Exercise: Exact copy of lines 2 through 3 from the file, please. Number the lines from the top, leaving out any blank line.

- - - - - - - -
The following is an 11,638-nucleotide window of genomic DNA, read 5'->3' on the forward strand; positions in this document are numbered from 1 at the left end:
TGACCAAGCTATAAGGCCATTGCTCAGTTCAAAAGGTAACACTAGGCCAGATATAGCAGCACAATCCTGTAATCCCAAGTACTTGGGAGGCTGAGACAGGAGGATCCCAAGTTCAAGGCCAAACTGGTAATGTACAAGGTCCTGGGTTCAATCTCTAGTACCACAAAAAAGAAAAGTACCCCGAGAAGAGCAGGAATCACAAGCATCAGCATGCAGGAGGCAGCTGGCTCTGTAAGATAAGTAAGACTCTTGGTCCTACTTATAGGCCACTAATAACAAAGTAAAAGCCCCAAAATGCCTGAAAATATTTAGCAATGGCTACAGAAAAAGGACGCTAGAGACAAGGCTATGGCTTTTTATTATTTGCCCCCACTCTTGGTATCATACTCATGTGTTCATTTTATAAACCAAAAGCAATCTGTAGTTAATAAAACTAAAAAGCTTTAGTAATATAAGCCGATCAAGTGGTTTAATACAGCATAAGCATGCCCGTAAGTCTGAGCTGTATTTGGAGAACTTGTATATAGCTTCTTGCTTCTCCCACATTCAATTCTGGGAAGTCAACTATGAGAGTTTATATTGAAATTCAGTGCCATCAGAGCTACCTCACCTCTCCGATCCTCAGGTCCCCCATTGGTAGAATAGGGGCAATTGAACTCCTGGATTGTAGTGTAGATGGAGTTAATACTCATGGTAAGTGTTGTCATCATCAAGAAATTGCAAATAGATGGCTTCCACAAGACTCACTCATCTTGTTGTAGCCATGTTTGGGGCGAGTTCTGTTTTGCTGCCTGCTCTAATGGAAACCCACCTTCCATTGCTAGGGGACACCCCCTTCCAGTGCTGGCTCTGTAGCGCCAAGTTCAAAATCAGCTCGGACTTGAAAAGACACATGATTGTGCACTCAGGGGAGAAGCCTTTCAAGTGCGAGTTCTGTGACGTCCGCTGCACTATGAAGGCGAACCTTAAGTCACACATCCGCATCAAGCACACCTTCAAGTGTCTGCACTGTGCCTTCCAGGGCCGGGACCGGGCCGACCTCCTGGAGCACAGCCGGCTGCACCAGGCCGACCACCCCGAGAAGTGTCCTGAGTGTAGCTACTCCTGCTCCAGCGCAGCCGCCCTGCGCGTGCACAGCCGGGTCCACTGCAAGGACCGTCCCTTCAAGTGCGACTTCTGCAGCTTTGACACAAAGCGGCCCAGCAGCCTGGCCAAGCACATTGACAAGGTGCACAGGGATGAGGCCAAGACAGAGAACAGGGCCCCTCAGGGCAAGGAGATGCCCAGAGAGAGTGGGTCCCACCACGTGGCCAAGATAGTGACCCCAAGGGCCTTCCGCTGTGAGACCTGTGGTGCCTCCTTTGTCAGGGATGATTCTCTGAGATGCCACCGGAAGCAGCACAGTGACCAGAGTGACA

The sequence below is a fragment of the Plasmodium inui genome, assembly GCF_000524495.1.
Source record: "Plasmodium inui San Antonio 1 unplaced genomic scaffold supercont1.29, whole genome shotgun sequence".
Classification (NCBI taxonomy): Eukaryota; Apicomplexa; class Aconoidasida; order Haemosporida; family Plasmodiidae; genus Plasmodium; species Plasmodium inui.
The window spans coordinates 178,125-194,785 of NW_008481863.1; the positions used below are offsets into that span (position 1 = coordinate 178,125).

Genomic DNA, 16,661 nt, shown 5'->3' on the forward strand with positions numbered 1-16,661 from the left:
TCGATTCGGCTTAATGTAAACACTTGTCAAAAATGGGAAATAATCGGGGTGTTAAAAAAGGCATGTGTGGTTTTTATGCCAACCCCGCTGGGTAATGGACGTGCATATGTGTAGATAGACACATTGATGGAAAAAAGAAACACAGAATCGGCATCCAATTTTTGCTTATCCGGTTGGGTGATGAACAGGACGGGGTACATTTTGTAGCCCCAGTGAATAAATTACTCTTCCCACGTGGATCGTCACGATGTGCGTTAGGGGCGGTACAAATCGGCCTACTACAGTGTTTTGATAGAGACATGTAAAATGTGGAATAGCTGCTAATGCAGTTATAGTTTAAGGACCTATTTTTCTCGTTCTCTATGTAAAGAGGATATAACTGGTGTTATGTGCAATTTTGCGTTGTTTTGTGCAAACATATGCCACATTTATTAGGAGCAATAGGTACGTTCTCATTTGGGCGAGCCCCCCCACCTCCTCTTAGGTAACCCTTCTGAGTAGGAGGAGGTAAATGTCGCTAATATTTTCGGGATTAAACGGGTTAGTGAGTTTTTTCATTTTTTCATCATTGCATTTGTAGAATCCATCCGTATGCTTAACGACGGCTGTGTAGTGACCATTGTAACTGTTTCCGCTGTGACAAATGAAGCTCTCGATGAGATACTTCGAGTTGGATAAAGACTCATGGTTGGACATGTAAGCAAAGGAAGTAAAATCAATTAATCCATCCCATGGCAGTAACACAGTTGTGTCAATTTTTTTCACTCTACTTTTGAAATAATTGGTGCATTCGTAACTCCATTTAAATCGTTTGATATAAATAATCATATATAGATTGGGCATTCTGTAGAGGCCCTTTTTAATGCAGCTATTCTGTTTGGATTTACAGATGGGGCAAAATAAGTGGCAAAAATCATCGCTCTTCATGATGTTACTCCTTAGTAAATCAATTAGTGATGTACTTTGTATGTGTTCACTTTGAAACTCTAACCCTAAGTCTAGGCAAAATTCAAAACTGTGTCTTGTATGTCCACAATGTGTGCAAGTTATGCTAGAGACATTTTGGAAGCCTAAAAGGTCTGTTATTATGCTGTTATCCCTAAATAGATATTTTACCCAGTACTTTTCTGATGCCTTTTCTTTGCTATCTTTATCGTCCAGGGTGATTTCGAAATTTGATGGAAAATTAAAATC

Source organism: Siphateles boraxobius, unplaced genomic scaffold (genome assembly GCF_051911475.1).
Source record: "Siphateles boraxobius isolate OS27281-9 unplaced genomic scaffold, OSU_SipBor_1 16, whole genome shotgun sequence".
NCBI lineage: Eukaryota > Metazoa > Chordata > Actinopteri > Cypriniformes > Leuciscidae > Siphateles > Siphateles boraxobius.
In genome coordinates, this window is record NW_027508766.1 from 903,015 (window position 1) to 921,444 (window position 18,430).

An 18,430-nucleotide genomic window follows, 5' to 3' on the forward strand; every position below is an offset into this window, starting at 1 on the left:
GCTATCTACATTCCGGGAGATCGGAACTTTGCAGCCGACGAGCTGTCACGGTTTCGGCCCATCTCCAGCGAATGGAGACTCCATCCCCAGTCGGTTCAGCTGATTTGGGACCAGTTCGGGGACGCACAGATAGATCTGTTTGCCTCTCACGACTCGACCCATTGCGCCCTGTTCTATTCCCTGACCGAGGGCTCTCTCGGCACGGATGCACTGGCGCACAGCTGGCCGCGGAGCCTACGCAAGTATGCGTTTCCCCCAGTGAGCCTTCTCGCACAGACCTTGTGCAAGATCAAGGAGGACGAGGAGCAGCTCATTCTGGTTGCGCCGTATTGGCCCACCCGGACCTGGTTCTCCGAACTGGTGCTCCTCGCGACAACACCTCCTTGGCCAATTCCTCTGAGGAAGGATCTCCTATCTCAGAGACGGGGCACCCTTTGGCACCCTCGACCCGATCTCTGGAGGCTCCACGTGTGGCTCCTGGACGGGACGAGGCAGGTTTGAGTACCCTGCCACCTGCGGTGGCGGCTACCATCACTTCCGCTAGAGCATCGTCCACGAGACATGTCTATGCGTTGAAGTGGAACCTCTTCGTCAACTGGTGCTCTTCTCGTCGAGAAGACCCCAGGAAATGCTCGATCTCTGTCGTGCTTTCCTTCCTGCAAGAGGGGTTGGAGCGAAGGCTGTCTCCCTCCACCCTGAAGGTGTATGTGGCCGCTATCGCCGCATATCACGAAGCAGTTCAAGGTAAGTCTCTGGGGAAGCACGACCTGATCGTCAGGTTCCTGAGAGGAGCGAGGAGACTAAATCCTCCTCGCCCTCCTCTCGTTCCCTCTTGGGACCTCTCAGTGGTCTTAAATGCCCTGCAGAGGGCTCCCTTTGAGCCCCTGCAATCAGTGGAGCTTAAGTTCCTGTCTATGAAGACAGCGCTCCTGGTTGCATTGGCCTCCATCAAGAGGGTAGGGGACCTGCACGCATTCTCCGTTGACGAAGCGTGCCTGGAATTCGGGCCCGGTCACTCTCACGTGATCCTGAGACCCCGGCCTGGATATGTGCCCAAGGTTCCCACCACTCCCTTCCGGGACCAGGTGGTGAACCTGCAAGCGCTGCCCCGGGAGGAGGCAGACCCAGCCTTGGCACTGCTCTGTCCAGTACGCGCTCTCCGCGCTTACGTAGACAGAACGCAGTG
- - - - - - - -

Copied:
TGACCAAGCTATAAGGCCATTGCTCAGTTCAAAAGGTAACACTAGGCCAGATATAGCAGCACAATCCTGTAATCCCAAGTACTTGGGAGGCTGAGACAGGAGGATCCCAAGTTCAAGGCCAAACTGGTAATGTACAAGGTCCTGGGTTCAATCTCTAGTACCACAAAAAAGAAAAGTACCCCGAGAAGAGCAGGAATCACAAGCATCAGCATGCAGGAGGCAGCTGGCTCTGTAAGATAAGTAAGACTCTTGGTCCTACTTATAGGCCACTAATAACAAAGTAAAAGCCCCAAAATGCCTGAAAATATTTAGCAATGGCTACAGAAAAAGGACGCTAGAGACAAGGCTATGGCTTTTTATTATTTGCCCCCACTCTTGGTATCATACTCATGTGTTCATTTTATAAACCAAAAGCAATCTGTAGTTAATAAAACTAAAAAGCTTTAGTAATATAAGCCGATCAAGTGGTTTAATACAGCATAAGCATGCCCGTAAGTCTGAGCTGTATTTGGAGAACTTGTATATAGCTTCTTGCTTCTCCCACATTCAATTCTGGGAAGTCAACTATGAGAGTTTATATTGAAATTCAGTGCCATCAGAGCTACCTCACCTCTCCGATCCTCAGGTCCCCCATTGGTAGAATAGGGGCAATTGAACTCCTGGATTGTAGTGTAGATGGAGTTAATACTCATGGTAAGTGTTGTCATCATCAAGAAATTGCAAATAGATGGCTTCCACAAGACTCACTCATCTTGTTGTAGCCATGTTTGGGGCGAGTTCTGTTTTGCTGCCTGCTCTAATGGAAACCCACCTTCCATTGCTAGGGGACACCCCCTTCCAGTGCTGGCTCTGTAGCGCCAAGTTCAAAATCAGCTCGGACTTGAAAAGACACATGATTGTGCACTCAGGGGAGAAGCCTTTCAAGTGCGAGTTCTGTGACGTCCGCTGCACTATGAAGGCGAACCTTAAGTCACACATCCGCATCAAGCACACCTTCAAGTGTCTGCACTGTGCCTTCCAGGGCCGGGACCGGGCCGACCTCCTGGAGCACAGCCGGCTGCACCAGGCCGACCACCCCGAGAAGTGTCCTGAGTGTAGCTACTCCTGCTCCAGCGCAGCCGCCCTGCGCGTGCACAGCCGGGTCCACTGCAAGGACCGTCCCTTCAAGTGCGACTTCTGCAGCTTTGACACAAAGCGGCCCAGCAGCCTGGCCAAGCACATTGACAAGGTGCACAGGGATGAGGCCAAGACAGAGAACAGGGCCCCTCAGGGCAAGGAGATGCCCAGAGAGAGTGGGTCCCACCACGTGGCCAAGATAGTGACCCCAAGGGCCTTCCGCTGTGAGACCTGTGGTGCCTCCTTTGTCAGGGATGATTCTCTGAGATGCCACCGGAAGCAGCACAGTGACCAGAGTGACA

The sequence below is a fragment of the Plasmodium inui genome, assembly GCF_000524495.1.